Despite what you may think, your brain is a mathematical genius
After hours of dodging dangerous drivers, you finally arrive at a quiet mountain retreat, gaze at a pristine lake and congratulate yourself for having "turned off your brain."
But actually, according to Thomas D. Albright, an expert on how the visual system works, you've just given your brain a whole new challenge. "You may think you're resting," he says, "but your brain is automatically assessing the spatiotemporal properties of this novel environment—what objects are in it, are they moving, and if so, how fast are they moving?"
The dilemma is that our brains can only dedicate so many neurons to this assessment. "It's a problem in economy of resources," says Sergei Gepshtein, a computational neuroscientist and staff scientist in Albright's lab. "If the visual system has limited resources, how can it use them most efficiently?"
Albright, Gepshtein and Luis A. Lesmes, a specialist in measuring human performance and former Salk postdoctoral researcher now at the Schepens Eye Research Institute, proposed an answer in a study published in Proceedings of the National Academy of Sciences that may reconcile the puzzling contradictions in many earlier studies.
Previously, scientists expected that extended exposure to a novel environment would make you better at detecting its subtle details, such as the slow motion of waves on that lake. Yet those who tried to confirm that idea were surprised when their experiments produced contradictory results. "Sometimes people got better at detecting a stimulus, sometimes they got worse, sometimes there was no effect at all, and sometimes people got better, but not for the expected stimulus," says Albright.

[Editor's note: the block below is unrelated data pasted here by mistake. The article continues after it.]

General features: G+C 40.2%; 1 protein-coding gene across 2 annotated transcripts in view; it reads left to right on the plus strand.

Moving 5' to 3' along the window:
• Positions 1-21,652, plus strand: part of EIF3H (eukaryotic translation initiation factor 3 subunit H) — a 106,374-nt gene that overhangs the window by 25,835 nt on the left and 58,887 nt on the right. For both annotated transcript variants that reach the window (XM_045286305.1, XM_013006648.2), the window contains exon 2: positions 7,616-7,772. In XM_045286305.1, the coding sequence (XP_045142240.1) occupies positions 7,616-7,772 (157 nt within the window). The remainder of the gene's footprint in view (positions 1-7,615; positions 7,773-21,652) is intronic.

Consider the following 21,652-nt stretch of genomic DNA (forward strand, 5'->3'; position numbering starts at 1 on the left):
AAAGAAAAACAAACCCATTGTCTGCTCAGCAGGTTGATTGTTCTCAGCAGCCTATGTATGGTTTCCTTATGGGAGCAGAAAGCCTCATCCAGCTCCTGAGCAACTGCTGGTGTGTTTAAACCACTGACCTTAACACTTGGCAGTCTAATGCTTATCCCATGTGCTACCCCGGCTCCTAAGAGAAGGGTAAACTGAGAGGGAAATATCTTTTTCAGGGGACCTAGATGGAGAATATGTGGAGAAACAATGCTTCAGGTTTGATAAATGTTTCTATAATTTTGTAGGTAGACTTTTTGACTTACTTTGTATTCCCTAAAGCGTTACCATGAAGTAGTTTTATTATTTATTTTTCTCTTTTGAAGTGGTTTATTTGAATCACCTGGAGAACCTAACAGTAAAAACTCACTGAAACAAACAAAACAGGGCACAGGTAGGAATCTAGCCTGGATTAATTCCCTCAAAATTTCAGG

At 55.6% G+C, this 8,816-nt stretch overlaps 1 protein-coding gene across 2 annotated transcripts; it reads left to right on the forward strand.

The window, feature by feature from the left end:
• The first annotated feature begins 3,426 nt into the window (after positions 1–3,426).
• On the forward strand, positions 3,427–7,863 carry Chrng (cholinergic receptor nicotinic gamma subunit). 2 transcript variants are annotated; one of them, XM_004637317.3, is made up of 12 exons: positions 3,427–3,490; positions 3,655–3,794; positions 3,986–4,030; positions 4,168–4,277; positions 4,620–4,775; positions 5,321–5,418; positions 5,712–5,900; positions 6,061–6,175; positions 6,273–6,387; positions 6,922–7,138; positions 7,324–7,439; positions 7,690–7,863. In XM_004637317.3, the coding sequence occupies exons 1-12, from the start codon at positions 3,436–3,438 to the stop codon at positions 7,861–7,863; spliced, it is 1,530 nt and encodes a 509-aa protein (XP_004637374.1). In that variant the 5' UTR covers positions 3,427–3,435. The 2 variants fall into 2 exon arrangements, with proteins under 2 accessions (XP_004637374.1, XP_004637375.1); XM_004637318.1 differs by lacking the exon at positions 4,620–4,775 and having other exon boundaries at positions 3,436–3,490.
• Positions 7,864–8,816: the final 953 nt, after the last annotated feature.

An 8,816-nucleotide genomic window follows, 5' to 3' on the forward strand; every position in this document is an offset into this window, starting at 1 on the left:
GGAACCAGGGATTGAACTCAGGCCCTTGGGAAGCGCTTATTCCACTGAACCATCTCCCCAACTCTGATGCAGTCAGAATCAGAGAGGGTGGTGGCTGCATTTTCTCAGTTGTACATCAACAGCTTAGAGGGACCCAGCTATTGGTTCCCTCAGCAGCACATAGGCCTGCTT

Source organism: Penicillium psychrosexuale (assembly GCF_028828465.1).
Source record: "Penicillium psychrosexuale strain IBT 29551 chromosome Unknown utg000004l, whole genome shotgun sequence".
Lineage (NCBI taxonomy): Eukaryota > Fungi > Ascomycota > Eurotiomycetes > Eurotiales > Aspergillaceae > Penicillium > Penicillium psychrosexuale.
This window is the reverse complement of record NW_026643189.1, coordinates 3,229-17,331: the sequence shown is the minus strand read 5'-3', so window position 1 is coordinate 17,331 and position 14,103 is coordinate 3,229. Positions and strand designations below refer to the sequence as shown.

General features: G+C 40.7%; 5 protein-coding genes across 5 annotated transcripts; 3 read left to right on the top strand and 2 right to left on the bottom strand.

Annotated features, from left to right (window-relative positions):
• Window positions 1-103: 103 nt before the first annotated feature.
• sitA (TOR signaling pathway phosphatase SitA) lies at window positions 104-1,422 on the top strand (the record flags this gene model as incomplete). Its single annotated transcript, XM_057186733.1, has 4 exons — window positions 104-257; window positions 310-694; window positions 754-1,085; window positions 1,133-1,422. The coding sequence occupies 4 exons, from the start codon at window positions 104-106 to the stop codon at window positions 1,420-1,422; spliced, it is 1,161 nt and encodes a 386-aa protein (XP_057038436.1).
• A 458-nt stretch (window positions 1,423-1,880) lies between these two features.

The answer came from asking a new question: What happens when you look at the problem of resource allocation from a system's perspective? It turns out that something's got to give, and the team's study details the computations the visual system uses to accomplish the adaptation.
"It's as if the brain's on a budget; if it devotes 70 percent here, then it can only devote 30 percent there," says Gepshtein.
"Simply put, it's a tradeoff," Albright adds. "The price of getting better at one thing is getting worse at another."